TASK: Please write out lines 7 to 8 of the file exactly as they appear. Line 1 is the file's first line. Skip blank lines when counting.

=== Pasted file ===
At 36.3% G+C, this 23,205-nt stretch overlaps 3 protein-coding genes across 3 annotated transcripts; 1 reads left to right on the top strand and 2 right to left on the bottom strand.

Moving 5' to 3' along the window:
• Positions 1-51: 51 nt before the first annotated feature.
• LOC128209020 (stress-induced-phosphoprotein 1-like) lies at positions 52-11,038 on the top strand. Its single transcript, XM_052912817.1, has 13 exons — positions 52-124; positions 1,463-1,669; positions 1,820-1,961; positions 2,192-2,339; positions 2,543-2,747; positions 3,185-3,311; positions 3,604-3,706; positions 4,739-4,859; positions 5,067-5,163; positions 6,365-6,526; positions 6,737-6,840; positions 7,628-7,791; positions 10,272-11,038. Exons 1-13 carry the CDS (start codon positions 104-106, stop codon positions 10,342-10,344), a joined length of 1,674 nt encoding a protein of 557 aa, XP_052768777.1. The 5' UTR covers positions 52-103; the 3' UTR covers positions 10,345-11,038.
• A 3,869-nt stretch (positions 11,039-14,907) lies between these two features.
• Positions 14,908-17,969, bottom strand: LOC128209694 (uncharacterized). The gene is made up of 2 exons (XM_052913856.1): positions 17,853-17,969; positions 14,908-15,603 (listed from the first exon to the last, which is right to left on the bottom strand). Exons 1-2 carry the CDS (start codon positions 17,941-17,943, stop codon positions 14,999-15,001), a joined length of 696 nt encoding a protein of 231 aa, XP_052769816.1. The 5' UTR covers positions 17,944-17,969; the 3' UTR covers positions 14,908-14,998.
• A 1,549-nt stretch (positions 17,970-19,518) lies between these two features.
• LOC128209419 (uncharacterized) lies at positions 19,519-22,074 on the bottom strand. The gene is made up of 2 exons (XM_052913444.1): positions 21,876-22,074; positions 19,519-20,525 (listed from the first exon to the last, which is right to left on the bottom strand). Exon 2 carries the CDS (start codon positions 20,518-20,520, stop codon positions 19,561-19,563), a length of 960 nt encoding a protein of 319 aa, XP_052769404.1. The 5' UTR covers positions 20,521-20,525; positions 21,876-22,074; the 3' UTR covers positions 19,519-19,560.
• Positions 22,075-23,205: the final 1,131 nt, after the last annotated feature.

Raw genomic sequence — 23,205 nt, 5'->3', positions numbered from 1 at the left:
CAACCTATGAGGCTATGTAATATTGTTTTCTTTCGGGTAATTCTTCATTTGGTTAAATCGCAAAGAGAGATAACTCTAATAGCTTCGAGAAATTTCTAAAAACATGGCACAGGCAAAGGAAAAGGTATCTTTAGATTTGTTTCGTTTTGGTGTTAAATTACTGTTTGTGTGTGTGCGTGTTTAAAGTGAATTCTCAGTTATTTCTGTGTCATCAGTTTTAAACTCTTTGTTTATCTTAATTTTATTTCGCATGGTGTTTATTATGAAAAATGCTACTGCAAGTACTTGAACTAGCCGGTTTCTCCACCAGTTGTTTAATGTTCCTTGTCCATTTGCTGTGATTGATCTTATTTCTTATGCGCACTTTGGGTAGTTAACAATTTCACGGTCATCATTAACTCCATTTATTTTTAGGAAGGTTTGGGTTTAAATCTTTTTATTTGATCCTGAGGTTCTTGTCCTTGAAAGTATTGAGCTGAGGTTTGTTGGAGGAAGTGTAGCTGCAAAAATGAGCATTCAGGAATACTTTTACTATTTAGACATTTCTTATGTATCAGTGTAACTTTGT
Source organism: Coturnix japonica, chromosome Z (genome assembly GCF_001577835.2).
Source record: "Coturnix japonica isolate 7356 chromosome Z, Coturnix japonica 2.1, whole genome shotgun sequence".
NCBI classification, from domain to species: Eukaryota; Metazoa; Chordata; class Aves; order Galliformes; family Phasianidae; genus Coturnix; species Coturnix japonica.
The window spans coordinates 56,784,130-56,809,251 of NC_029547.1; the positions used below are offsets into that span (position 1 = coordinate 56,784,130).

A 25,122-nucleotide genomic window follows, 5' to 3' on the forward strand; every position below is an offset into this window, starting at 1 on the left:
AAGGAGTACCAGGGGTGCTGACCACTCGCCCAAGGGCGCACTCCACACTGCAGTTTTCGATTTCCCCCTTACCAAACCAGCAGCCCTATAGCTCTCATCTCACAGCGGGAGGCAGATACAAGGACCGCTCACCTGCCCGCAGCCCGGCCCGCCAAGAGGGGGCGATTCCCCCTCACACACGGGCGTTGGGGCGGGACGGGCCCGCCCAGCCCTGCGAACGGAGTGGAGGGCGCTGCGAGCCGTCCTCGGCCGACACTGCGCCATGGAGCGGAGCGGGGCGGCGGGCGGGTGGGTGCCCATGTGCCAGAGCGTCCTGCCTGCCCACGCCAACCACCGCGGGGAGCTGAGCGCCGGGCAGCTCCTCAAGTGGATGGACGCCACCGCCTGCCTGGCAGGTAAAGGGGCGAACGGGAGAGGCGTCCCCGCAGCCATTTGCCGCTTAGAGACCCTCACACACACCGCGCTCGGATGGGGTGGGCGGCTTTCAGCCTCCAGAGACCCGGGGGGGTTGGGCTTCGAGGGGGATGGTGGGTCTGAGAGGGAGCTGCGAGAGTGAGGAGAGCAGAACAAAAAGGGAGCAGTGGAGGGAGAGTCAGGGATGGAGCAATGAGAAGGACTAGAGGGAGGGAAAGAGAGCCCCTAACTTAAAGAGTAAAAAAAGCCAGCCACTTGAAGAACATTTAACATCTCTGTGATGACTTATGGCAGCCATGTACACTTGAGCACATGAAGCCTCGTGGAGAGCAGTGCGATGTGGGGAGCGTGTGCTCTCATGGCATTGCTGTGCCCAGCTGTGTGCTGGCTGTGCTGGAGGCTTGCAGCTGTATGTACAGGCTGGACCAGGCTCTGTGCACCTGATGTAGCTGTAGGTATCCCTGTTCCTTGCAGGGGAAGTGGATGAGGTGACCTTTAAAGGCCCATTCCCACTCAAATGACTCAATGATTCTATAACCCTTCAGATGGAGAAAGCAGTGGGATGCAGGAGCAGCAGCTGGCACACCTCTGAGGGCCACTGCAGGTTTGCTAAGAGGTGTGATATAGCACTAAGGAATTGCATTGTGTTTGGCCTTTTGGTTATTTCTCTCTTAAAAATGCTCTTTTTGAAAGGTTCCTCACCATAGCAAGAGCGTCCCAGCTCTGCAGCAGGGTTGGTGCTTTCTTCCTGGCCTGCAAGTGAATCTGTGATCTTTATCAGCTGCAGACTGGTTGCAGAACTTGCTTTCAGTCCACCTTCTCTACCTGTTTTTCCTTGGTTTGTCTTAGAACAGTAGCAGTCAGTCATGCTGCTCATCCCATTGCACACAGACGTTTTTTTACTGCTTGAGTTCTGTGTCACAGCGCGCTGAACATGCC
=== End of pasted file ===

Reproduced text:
• A 1,549-nt stretch (positions 17,970-19,518) lies between these two features.
• LOC128209419 (uncharacterized) lies at positions 19,519-22,074 on the bottom strand. The gene is made up of 2 exons (XM_052913444.1): positions 21,876-22,074; positions 19,519-20,525 (listed from the first exon to the last, which is right to left on the bottom strand). Exon 2 carries the CDS (start codon positions 20,518-20,520, stop codon positions 19,561-19,563), a length of 960 nt encoding a protein of 319 aa, XP_052769404.1. The 5' UTR covers positions 20,521-20,525; positions 21,876-22,074; the 3' UTR covers positions 19,519-19,560.